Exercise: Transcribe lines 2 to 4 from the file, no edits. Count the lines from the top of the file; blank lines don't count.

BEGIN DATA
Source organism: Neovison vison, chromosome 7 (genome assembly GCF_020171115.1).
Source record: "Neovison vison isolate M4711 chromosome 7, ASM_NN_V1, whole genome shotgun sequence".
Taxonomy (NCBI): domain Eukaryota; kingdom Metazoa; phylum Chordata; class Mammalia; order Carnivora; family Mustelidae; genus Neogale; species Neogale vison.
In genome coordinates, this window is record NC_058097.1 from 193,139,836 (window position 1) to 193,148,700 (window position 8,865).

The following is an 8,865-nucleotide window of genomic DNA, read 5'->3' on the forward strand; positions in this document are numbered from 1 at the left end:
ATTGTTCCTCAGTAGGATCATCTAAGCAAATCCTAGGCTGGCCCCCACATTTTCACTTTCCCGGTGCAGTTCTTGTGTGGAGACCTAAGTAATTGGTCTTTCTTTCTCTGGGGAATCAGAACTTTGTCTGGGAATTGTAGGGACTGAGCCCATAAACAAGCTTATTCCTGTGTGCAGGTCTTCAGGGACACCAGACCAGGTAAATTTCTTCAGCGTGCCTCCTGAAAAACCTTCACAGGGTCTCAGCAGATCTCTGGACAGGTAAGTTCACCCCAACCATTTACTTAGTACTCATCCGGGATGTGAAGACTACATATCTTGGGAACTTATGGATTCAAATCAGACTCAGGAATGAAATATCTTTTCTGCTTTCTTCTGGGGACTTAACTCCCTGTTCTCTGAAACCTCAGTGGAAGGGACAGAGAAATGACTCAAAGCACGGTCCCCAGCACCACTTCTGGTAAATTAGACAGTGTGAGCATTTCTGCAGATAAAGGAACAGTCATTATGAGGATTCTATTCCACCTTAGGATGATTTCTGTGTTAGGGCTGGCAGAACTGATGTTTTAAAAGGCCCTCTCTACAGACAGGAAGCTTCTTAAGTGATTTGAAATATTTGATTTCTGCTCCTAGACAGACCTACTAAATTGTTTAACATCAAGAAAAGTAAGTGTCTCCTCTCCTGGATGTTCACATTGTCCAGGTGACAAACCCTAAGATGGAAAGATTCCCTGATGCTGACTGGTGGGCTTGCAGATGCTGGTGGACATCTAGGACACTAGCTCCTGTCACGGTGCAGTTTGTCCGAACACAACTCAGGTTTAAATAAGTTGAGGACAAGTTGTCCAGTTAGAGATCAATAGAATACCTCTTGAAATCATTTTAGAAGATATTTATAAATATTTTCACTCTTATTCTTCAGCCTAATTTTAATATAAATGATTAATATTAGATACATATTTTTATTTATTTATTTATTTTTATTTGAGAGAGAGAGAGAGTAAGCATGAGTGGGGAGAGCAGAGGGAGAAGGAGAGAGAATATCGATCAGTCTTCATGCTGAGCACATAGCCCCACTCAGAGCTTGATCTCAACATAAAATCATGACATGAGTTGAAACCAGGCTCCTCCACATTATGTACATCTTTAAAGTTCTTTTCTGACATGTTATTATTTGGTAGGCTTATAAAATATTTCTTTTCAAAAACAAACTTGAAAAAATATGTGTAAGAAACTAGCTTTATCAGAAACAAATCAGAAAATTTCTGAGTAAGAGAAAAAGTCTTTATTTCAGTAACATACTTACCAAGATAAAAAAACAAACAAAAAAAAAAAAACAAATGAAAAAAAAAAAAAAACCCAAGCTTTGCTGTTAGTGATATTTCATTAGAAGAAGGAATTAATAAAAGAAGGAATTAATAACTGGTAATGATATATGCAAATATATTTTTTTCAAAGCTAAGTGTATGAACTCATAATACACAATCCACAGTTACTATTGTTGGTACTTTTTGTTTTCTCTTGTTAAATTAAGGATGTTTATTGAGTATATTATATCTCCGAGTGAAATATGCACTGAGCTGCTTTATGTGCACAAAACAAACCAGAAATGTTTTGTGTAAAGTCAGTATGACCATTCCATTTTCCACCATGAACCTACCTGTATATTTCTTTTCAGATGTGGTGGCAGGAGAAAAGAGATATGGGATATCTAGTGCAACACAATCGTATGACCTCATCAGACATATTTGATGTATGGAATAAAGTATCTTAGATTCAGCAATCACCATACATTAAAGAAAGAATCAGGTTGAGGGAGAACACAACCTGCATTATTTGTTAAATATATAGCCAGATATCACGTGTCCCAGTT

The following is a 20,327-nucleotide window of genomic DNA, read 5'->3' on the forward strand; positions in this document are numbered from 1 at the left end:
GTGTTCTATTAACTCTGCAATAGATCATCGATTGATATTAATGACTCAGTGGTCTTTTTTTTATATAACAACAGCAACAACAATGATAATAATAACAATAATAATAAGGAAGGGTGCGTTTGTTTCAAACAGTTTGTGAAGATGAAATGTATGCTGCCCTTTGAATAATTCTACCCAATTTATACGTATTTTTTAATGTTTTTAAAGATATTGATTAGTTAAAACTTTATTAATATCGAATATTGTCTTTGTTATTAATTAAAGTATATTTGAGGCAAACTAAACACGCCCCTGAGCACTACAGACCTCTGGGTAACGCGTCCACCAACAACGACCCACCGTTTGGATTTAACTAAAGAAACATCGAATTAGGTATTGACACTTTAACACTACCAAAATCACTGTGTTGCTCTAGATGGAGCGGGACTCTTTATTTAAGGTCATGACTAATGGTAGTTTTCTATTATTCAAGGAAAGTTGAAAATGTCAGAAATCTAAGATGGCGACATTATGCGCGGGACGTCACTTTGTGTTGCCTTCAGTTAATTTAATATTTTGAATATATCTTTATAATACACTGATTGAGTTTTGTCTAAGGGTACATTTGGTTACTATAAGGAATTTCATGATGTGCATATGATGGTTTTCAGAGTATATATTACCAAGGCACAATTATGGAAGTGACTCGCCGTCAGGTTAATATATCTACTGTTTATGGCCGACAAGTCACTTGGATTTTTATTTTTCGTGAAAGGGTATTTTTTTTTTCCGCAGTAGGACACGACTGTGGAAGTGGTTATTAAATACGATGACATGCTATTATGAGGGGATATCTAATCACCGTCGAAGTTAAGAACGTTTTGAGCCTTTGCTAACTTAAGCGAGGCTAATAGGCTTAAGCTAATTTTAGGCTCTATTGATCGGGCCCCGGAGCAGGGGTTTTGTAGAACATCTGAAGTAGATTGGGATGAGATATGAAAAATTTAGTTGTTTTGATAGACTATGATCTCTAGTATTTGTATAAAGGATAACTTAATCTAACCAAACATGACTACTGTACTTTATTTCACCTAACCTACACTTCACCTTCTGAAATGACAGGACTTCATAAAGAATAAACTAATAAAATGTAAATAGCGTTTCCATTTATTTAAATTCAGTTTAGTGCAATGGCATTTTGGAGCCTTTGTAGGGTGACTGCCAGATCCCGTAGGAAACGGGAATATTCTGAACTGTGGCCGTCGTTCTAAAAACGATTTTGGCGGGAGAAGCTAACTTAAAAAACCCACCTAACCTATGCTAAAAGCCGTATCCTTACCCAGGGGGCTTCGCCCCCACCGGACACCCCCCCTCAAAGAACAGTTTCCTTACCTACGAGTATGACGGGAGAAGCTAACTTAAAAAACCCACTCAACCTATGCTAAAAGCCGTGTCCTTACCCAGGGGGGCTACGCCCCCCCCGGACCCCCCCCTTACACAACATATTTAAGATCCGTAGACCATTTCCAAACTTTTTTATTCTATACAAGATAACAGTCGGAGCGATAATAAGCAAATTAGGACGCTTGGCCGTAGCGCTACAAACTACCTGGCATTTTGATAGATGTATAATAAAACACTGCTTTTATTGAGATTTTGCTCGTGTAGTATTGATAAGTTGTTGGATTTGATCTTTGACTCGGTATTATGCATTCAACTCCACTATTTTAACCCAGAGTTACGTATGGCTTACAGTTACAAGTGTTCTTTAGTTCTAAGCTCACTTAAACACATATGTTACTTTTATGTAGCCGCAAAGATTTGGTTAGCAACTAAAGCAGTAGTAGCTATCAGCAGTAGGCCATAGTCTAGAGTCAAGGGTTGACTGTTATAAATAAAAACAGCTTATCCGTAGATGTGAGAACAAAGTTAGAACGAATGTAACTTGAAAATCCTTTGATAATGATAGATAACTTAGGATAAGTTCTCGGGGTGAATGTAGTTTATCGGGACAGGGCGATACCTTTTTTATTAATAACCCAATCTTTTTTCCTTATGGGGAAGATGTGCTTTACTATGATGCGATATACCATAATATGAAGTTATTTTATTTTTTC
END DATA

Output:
Source record: "Neovison vison isolate M4711 chromosome 7, ASM_NN_V1, whole genome shotgun sequence".
Taxonomy (NCBI): domain Eukaryota; kingdom Metazoa; phylum Chordata; class Mammalia; order Carnivora; family Mustelidae; genus Neogale; species Neogale vison.
In genome coordinates, this window is record NC_058097.1 from 193,139,836 (window position 1) to 193,148,700 (window position 8,865).